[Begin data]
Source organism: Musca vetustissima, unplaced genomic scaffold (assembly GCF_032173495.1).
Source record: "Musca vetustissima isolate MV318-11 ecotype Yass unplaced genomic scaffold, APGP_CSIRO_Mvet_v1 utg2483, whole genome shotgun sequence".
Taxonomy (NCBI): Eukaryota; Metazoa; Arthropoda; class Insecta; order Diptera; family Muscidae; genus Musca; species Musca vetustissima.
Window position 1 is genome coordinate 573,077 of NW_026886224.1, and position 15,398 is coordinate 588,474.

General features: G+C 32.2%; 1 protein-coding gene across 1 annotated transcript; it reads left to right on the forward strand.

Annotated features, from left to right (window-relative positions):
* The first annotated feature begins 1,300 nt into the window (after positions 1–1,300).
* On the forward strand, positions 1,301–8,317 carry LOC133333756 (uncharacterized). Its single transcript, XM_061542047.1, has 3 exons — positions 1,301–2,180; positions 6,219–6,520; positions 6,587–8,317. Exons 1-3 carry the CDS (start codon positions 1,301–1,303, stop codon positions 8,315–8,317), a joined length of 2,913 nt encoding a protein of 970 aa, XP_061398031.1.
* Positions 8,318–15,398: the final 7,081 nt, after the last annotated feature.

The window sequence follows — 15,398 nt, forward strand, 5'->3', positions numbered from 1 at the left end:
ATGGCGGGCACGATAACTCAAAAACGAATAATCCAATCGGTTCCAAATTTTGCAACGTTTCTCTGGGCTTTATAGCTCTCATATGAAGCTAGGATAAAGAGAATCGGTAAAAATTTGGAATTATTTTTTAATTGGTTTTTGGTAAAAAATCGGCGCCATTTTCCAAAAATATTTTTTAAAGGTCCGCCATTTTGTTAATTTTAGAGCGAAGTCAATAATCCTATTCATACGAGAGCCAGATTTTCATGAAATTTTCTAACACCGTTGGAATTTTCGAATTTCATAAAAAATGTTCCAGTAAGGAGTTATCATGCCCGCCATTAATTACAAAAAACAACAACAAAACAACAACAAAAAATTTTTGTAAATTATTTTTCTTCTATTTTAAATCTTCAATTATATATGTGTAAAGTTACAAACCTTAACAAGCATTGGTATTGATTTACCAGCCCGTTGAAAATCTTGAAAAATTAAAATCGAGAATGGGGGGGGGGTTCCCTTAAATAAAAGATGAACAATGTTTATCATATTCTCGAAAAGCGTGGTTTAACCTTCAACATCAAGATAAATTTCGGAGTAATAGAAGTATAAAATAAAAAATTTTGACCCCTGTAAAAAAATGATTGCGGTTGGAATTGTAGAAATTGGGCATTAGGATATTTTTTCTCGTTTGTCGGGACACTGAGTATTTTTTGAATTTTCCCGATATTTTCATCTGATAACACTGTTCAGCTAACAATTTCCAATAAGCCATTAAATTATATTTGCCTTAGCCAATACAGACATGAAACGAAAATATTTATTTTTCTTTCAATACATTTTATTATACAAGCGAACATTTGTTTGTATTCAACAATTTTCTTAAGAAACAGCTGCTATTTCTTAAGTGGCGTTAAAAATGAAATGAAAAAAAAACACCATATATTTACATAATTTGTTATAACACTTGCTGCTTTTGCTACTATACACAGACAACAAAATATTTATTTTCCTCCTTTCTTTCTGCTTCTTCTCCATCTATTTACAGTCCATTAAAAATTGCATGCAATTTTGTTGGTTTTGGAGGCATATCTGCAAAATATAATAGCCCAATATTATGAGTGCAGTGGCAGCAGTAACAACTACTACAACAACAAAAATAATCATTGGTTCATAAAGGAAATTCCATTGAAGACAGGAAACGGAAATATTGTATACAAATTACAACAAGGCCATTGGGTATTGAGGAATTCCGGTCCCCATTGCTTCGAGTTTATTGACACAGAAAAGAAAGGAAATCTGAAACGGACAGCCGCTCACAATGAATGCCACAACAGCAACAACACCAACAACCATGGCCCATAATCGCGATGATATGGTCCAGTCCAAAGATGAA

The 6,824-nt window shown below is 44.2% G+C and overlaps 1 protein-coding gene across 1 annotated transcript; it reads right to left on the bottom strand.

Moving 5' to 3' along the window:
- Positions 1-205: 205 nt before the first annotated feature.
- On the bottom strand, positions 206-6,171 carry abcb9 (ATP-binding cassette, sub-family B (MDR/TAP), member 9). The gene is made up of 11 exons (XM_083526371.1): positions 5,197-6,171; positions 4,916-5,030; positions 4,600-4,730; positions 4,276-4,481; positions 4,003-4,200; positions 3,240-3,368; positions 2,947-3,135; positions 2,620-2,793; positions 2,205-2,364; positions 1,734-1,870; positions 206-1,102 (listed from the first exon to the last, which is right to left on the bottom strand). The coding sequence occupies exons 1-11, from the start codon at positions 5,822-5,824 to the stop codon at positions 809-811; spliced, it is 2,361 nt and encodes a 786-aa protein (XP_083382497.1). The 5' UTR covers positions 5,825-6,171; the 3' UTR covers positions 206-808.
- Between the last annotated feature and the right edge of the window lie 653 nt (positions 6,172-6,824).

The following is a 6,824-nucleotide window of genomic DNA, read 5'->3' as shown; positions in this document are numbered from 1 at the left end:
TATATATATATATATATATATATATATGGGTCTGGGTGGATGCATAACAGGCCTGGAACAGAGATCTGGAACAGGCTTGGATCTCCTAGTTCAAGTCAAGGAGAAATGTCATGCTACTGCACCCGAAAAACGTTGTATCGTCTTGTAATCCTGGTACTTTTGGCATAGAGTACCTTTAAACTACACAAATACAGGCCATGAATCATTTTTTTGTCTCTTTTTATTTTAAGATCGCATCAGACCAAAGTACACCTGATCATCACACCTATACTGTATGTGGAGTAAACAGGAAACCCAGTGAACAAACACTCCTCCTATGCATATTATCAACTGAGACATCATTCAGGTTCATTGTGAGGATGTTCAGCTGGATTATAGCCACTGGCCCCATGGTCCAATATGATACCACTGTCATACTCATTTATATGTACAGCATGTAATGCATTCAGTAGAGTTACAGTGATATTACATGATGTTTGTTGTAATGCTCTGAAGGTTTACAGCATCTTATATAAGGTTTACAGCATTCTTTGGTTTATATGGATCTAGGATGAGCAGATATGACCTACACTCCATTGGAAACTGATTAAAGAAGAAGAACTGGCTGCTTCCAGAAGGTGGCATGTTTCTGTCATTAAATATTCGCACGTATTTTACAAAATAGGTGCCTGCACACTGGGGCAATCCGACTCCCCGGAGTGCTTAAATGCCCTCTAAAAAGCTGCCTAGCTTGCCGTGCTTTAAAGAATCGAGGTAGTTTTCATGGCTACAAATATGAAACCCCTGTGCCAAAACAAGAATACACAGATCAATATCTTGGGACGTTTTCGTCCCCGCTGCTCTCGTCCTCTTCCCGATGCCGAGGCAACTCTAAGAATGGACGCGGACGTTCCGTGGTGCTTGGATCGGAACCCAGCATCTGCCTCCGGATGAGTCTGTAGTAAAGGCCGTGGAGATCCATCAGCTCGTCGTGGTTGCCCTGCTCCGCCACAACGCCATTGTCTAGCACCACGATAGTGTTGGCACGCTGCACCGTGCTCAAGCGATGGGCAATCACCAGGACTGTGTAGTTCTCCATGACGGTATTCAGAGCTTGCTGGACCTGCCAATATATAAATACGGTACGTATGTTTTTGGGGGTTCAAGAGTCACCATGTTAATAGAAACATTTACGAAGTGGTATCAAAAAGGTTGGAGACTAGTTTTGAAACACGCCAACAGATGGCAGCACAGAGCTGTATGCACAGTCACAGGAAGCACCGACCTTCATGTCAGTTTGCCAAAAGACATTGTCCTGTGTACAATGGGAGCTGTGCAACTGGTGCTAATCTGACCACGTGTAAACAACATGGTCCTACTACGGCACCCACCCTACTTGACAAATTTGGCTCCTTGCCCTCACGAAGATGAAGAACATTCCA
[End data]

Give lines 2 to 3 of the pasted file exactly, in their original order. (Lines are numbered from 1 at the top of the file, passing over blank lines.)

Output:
Source record: "Musca vetustissima isolate MV318-11 ecotype Yass unplaced genomic scaffold, APGP_CSIRO_Mvet_v1 utg2483, whole genome shotgun sequence".
Taxonomy (NCBI): Eukaryota; Metazoa; Arthropoda; class Insecta; order Diptera; family Muscidae; genus Musca; species Musca vetustissima.